Jrue made a few other spectacular defensive plays that don't show up in the numbers above. One was when he tied Wade up on a strong drive to the hoop, resulting in a jump ball. Another was when he was switched onto LeBron and isolated in the post. He held his ground and forced LeBron into a bad fallaway. His best defensive play probably came in the second quarter. Jrue was on Wade, Miami went with a pick-and-roll with Wade and Bosh. MIA ran it perfectly, with Wade hitting Bosh rolling to the hoop, Jrue trailed Bosh, got the strip from behind and the ball went out of bounds off Bosh's knee.

Now let's take a look at Jrue's offensive night. This time, we're going to look at who was guarding Jrue, and how he faired in each matchup:

  • Guarded by Bibby: 35 possessions. 2 for 7 from the floor, 3 assists, 2 turnovers, 4 points.
  • Guarded by Wade: 14 possessions. 2 for 3 from the floor, 2 for 4 from the line, 1 assist, 0 turnovers, 8 points.
  • Guarded by Chalmers: 4 possessions. 1 assist.
  • Guarded by LeBron: 21 possessions. 3 for 3 from the floor, 3 assists, 0 turnovers, 8 points.

Offensively, Jrue scored 16 of his 20 points with either LeBron or Wade on him. He scored those 16 points on 6 shots and 4 free throws. He also handed out 4 assists to zero turnovers. He struggled when Bibby guarded him, committing both of his turnovers and hitting only 2 of his 7 shots. This doesn't mean Bibby is a tough matchup for Jrue, or that Bibby is a better defender than Wade or LeBron. In this case, it means that when Bibby was guarding Jrue, he had plenty of help all night long. He wasn't left on an island with Jrue. Wade and LeBron really were, and Jrue took advantage of those one-on-one matchups, believe it or not. The thing Jrue needs to be able to do to really take over games is to take advantage of the pressure he can put on a defense when he has a mismatch. Miami is keying their defense on him when Bibby is on him, sending extra guys at him. Jrue needs to make quick decisions with the ball to find the open man. The team struggled because Jrue was struggling to exploit the added attention Miami was sending his way, in part. With Bibby guarding Jrue, the Sixers scored 37 points on 35 possessions. With anyone else guarding Jrue, they scored 48 points on 39 possessions. I guess we should hope Miami puts one of their best defenders on Jrue early in game four.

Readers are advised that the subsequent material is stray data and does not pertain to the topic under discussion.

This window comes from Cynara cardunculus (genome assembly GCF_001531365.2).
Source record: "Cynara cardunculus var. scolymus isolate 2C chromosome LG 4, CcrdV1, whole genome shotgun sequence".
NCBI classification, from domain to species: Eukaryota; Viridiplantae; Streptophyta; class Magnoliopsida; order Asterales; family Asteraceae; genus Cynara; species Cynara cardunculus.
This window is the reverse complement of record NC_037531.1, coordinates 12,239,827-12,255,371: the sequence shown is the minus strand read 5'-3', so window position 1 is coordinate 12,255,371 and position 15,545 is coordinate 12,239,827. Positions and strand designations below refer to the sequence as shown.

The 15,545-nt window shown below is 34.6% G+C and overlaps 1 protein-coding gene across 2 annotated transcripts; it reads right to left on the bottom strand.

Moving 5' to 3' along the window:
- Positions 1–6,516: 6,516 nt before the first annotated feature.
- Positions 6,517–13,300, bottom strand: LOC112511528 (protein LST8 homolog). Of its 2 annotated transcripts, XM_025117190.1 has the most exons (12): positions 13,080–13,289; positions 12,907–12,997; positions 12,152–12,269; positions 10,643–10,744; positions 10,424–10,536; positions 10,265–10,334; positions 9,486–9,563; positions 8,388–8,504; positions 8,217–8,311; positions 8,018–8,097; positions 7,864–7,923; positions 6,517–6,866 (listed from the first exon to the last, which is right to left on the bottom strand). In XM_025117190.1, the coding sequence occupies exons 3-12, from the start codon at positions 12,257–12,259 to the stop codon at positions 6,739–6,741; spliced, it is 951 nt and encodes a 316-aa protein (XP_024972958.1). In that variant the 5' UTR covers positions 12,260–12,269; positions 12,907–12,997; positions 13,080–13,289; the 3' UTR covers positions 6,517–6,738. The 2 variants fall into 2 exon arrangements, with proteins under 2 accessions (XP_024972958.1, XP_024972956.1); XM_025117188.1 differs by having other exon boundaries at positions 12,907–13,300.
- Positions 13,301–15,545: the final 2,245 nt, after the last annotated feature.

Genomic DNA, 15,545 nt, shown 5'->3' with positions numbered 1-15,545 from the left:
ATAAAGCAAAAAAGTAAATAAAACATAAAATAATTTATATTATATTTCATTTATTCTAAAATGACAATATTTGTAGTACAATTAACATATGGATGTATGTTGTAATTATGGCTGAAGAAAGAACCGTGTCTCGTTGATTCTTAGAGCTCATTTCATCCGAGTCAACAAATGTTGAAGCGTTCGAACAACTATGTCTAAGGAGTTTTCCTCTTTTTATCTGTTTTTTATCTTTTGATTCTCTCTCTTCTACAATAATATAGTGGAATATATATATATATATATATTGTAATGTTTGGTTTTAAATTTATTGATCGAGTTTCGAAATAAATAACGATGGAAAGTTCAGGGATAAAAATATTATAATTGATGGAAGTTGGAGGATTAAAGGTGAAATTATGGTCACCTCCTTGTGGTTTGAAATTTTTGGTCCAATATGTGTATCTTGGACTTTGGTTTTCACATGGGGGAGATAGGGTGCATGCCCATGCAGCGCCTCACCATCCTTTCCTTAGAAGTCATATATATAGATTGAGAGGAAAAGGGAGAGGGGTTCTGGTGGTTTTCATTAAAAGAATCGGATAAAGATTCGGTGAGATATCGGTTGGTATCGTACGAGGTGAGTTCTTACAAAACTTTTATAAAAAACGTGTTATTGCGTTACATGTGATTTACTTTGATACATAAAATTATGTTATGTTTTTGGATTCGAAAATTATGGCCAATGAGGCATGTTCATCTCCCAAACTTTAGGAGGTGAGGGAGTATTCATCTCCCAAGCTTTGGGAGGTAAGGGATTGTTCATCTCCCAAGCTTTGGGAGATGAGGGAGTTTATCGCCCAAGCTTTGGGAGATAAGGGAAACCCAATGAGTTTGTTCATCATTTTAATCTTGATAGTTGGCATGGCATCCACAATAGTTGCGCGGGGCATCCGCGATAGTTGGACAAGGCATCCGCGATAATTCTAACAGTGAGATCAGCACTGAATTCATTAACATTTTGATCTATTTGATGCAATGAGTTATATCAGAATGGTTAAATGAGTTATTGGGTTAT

After watching the replay, I actually think Jrue's performance was a bigger deal. He put up the bulk of his numbers with two of the best wing defenders in the league on him, in the biggest pressure situation of his career. His defense was solid for the most part and spectacular at times. He rose to the occasion in a big way. If you need something to feel good about, this is it.

As for the rest of the team, well, Statman pointed out that I might have been unfairly hard on Iguodala, and I suppose I probably was. He spoonfed guys for a bunch of easy hoops with his penetration and dishing. My main problem with the game he played was that his shot selection, and sort of his lack thereof. Yes, he was setting guys up, but he also passed up really good looks on a number of occasions and the team wound up settling for worse shots. On at least one occasion, this was a direct result of the knee injury. Iguodala got the ball out on the break and had a clean angle to the rim. 99 times out of 100, that's a thunderous dunk, but he was a half-step slow, his angle got cut off and he wound up making an awkward dish to Jrue who was in a bad position under the hoop. Jrue got fouled on the play and wound up missing both free throws (his first two misses since March 28th). Two points turned into zero, though you obviously can't blame Iguodala for the missed freebies.

Also, Elton Brand really was a beast in this game. Not only with his exceptional touch from midrange, but his work on the defensive glass was exceptional. Brand grabbed pretty much every tough defensive board the Sixers wound up with (and there weren't many). The only bad thing about Brand's game was that the Sixers didn't recognize how hot he was, and they only got him 15 shots.

Joel Anthony is officially in Thad's head. I think they're going to have to get creative to free Thad. I'd try to use him in the pick and roll with Jrue, see if you can't get Thad switched onto a smaller guy or even get him the ball in space. It might even be a good idea to get Thad in there earlier than usual, see if they can get him some minutes against the Bosh/Ilgauskus front court before Spoelstra calls on Anthony.

Finally, it was great to see flashes of the real Lou Williams. He seemed more explosive, especially on the layup at the end of the third when he blew right by LeBron and got the Sixers a two-for-one. The lowlight of the night for Lou was going 1/3 from the line when he got Chalmers to bite on the pump fake from three. They really needed all three of those.

We've got another day to suffer through, then probably one last game. In the mean time, how 'bout them Knicks?
by Brian on Apr 23 2011
Tags: Basketball | Jrue Holiday | Post Game | Sixers |